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    is that a threat or a guarantee?..., 2006-12-13 09:30:16 | Main | what invasion of iran?..., 2006-12-14 12:36:19

    afghanistan, in the river of our plans you're up the creek:

    Anthony Cordesman argues that "the US and its allies cannot afford to lose two wars. If they do not act now, they will.". Barnett Rubin bangs his head against the same brick walls:

    For decades -- not only since 2001 -- U.S. policymakers have underestimated the stakes in Afghanistan. They continue to do so today. A mere course correction will not be enough to prevent the country from sliding into chaos. Washington and its international partners must rethink their strategy and significantly increase both the resources they devote to Afghanistan and the effectiveness of those resources' use. Only dramatic action can reverse the perception, common among both Afghans and their neighbors, that Afghanistan is not a high priority for the United States -- and that the Taliban are winning as a result.

    I remember seeing a BBC headline in February 2003 that's a fine illustration of why Afghans might think Afghanistan is not a particularly high priority. It read "Afghanistan omitted from US aid budget".

    Let us turn back to Cordesman, harbinger of dismal outcomes and prophet of doom, in January 2003, "The Air War Lessons of Afghanistan [pdf]", page 94, immediately after a page and a half of describing the dismal situation in Afghanistan then:

    The US government and Defense Department seem to have been only marginally more concerned with planning for conflict termination and grand strategic outcomes in Afghanistan, than they were during the Gulf War and the war in Kosovo.

    This failure to give conflict termination the same priority as military operations, and grand strategy the same priority as strategy, is particularly striking because many senior officials in the present Bush Administration have been so deeply involved in trying to come to grips with the end result of a similar failure in the Gulf War and the survival of Saddam Hussein.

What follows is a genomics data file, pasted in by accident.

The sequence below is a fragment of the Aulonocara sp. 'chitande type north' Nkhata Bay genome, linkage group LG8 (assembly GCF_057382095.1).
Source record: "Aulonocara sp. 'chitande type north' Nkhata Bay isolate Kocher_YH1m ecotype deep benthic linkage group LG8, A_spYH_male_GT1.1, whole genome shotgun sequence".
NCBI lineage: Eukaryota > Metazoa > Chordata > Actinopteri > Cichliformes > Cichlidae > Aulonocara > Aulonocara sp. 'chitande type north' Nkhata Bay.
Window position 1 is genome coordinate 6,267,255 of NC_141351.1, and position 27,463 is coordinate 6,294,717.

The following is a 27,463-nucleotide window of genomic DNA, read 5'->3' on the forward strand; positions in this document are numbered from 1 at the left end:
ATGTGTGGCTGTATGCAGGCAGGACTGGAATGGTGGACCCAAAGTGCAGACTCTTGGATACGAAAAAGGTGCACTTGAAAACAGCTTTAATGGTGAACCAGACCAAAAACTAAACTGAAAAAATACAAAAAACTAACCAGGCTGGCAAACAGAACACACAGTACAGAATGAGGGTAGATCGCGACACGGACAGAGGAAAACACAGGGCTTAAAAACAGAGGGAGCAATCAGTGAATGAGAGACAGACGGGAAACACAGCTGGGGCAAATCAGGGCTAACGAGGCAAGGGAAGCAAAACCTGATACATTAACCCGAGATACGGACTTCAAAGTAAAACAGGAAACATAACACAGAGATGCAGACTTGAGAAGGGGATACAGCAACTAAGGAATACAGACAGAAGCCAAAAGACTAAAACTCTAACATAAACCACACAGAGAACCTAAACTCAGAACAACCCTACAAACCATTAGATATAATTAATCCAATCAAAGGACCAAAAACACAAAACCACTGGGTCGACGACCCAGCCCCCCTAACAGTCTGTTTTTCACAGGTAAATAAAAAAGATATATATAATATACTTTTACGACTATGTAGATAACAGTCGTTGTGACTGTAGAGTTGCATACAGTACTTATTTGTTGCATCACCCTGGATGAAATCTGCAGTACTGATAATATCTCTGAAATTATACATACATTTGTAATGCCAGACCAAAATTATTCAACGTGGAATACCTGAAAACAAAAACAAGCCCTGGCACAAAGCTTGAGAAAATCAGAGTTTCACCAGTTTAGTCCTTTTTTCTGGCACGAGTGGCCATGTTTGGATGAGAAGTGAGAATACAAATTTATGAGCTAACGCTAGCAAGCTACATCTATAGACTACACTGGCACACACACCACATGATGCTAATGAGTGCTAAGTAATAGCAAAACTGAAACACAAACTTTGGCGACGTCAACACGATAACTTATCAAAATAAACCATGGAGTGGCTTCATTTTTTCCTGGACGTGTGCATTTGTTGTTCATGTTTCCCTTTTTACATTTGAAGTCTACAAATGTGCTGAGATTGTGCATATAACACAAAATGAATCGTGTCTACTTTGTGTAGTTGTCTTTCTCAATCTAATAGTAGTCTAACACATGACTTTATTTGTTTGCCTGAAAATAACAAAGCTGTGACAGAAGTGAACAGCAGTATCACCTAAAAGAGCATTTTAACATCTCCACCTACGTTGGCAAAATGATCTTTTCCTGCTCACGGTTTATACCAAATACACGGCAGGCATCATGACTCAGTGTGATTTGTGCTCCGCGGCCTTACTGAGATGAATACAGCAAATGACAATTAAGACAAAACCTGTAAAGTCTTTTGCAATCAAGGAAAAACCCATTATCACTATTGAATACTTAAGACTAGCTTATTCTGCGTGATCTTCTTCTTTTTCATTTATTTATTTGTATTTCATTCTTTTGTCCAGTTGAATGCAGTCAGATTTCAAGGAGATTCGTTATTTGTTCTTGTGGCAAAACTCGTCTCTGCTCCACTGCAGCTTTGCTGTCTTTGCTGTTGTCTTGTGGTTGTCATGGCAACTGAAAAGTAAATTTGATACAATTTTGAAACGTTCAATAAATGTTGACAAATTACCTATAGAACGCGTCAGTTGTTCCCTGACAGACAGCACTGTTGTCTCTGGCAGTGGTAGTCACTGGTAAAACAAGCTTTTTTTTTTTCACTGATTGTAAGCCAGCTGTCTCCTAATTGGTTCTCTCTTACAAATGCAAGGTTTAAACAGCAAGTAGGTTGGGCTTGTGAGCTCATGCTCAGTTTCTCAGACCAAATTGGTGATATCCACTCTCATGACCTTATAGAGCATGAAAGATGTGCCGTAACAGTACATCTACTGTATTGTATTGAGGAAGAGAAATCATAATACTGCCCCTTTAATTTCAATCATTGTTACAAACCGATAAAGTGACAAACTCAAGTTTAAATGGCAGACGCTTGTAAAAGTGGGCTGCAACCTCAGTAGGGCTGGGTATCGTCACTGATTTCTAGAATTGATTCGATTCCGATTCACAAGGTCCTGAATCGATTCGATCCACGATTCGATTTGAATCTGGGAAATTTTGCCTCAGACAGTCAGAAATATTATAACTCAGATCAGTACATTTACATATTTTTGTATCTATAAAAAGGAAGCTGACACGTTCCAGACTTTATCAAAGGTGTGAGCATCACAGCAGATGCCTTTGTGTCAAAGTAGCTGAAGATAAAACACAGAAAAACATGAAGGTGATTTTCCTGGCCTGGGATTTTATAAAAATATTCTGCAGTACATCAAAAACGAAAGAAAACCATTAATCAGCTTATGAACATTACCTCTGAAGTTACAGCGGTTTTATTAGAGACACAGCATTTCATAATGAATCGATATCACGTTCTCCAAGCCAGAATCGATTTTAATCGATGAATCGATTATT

There is a similar irony in the fact that their legitimate criticism of the vacuous moral posturing of the Clinton Administration and the optimism and false promises surrounding the Dayton Accords and conflict aftermath in Kosovo has tended to be replaced by an equally vacuous effort to avoid being deeply involved in the aftermath of Afghanistan.

    Afghanistan is yet another warning that American war planners must plan for true victory, and not simply the defeat of enemy military forces.

    The time – if it ever existed -- in which military planners could only plan for war is long over. In fact, it seems fair to say that war plans that do not include peace plans have always been signs of gross military incompetence. The fact that most post-conflict peace involves some form of prolonged occupation, peace keeping, and nation building may be unpopular, but that does not change the fact that military action cannot have satisfactorily positive lasting benefits unless the military (and their political leaders) are willing to pay the necessary price.

    In war, more than any other human activity, no one should begin what they are not prepared to finish, and few modern wars will have outcomes where desirable governments, economies, societies, and patterns of alliance magically occur simply because the fighting ends.

    The officer who cannot adjust to this reality is unfit to wear his or her uniform. The political leader unwilling to face this reality is, at best, a recipe for military futility and, at worst, a recipe for disaster.

    Cordesman thinks we can still "win", but he's been talkin to the walls for a long time. Maybe he's encouraged by the echo coming from Rubin's head banging against the same walls and mistaking it for the sound of somebody listening. I'll just stick to what I said a month before we started our second stupid landwar in Asia: I don't even know if it's possible, I don't think anybody does. It sure as fuck ain't happening with gumby and the block-heads in office for the next two years.

    And while I'm on a flashback kick during a brief period of site mantainance, an application of the old maxim that hindsight is irony/irony: "future outcomes of a war on Iraq will be just as easily be explained by pure unprocessed stupidity as sinister market valuations of human life."

    update: Jim gets a dig in: you can't really blame the media for "weakening America’s precious resolve and encouraging our enemies" in a country that recieves a level of coverage approximating zilch.


:: posted by buermann @ 2006-12-13 19:27:59 CST | link





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